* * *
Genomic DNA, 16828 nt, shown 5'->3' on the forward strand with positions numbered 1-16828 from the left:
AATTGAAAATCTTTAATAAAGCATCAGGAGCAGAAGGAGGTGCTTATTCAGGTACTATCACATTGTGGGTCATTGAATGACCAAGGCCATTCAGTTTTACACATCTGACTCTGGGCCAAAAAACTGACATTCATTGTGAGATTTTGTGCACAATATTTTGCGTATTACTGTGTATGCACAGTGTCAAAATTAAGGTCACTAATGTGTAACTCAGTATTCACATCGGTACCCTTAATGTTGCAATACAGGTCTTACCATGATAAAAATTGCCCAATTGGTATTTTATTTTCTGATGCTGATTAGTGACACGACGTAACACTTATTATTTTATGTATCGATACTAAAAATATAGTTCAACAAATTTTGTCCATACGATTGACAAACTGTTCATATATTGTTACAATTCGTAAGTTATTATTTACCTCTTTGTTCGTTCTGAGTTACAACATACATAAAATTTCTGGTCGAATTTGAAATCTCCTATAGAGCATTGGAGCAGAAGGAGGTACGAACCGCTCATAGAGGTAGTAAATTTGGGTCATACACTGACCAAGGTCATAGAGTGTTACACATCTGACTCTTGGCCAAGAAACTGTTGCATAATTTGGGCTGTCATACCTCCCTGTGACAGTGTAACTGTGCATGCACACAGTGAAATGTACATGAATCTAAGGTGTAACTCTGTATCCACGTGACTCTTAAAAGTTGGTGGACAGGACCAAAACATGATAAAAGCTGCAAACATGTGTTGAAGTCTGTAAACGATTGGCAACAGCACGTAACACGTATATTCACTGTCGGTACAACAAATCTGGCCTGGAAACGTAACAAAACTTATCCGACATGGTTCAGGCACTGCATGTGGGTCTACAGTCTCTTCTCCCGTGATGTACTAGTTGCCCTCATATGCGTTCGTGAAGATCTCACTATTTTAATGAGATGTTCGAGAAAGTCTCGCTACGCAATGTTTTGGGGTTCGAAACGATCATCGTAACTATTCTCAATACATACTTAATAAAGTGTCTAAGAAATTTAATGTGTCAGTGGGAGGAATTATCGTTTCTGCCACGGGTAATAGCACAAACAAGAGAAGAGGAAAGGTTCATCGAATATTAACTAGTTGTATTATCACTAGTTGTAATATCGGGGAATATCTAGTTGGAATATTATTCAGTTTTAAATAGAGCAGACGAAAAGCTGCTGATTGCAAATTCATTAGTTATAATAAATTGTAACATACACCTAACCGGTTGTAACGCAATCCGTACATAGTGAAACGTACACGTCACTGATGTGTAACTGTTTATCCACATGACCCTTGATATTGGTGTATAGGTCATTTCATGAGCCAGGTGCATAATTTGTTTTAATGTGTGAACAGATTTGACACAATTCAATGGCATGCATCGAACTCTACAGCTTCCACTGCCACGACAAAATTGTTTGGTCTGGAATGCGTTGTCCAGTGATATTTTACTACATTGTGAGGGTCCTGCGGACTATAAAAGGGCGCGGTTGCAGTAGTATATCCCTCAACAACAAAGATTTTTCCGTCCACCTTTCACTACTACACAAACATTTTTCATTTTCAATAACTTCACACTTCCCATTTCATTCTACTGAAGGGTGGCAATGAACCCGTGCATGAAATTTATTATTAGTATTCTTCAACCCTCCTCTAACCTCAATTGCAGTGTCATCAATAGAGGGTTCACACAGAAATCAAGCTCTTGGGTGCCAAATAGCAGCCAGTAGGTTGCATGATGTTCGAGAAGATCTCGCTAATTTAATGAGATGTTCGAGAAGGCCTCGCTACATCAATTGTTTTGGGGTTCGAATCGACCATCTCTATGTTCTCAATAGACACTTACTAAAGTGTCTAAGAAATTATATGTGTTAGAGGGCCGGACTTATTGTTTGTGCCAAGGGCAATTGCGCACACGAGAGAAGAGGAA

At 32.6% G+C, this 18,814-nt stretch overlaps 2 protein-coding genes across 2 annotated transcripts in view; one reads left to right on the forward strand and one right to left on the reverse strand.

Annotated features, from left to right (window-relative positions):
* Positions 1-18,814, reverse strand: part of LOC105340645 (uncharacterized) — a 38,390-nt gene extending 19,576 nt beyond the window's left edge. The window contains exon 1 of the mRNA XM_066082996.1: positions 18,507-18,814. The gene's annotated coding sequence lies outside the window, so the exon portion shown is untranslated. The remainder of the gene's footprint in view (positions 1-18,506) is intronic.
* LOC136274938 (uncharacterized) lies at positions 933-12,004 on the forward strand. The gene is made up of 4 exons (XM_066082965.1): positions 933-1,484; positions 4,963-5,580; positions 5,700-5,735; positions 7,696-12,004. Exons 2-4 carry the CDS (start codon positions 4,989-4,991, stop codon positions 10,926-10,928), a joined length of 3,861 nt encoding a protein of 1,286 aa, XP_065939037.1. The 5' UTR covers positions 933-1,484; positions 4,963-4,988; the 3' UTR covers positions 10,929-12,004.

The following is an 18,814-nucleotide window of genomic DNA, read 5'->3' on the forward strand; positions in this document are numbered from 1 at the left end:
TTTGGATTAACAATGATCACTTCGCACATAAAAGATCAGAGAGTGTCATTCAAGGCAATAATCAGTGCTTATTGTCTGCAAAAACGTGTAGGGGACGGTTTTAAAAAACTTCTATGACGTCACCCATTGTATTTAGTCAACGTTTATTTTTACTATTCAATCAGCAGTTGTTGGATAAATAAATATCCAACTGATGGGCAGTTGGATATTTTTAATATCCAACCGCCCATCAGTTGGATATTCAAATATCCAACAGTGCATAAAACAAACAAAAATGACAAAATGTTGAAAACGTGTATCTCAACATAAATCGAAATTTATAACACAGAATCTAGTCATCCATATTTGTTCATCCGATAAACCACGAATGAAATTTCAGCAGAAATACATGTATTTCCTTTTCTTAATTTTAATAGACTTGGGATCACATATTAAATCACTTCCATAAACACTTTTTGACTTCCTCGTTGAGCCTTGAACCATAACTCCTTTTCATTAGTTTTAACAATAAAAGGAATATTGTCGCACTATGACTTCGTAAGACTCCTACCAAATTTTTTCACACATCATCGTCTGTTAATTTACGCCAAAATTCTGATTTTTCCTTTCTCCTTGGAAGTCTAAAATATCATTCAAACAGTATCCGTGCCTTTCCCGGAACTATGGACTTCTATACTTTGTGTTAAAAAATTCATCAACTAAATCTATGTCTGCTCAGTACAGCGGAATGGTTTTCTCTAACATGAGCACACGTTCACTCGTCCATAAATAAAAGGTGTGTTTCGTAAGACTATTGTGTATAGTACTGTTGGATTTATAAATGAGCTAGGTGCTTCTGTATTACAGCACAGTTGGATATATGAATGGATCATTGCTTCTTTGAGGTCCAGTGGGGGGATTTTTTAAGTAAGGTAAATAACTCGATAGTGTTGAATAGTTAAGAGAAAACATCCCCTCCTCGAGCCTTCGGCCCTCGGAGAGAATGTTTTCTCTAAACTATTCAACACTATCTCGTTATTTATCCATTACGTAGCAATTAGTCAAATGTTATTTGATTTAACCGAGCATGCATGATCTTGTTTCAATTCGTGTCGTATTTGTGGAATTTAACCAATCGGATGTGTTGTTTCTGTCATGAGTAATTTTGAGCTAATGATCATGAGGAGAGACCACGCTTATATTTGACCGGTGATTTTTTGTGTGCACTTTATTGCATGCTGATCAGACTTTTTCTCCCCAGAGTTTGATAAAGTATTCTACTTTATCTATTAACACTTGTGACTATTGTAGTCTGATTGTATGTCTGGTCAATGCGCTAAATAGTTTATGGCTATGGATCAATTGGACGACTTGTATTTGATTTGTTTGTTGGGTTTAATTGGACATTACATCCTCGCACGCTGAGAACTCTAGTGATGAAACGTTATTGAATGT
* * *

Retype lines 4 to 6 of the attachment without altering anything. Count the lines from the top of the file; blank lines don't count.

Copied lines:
Annotated features, from left to right (window-relative positions):
* Positions 1-18,814, reverse strand: part of LOC105340645 (uncharacterized) — a 38,390-nt gene extending 19,576 nt beyond the window's left edge. The window contains exon 1 of the mRNA XM_066082996.1: positions 18,507-18,814. The gene's annotated coding sequence lies outside the window, so the exon portion shown is untranslated. The remainder of the gene's footprint in view (positions 1-18,506) is intronic.
* LOC136274938 (uncharacterized) lies at positions 933-12,004 on the forward strand. The gene is made up of 4 exons (XM_066082965.1): positions 933-1,484; positions 4,963-5,580; positions 5,700-5,735; positions 7,696-12,004. Exons 2-4 carry the CDS (start codon positions 4,989-4,991, stop codon positions 10,926-10,928), a joined length of 3,861 nt encoding a protein of 1,286 aa, XP_065939037.1. The 5' UTR covers positions 933-1,484; positions 4,963-4,988; the 3' UTR covers positions 10,929-12,004.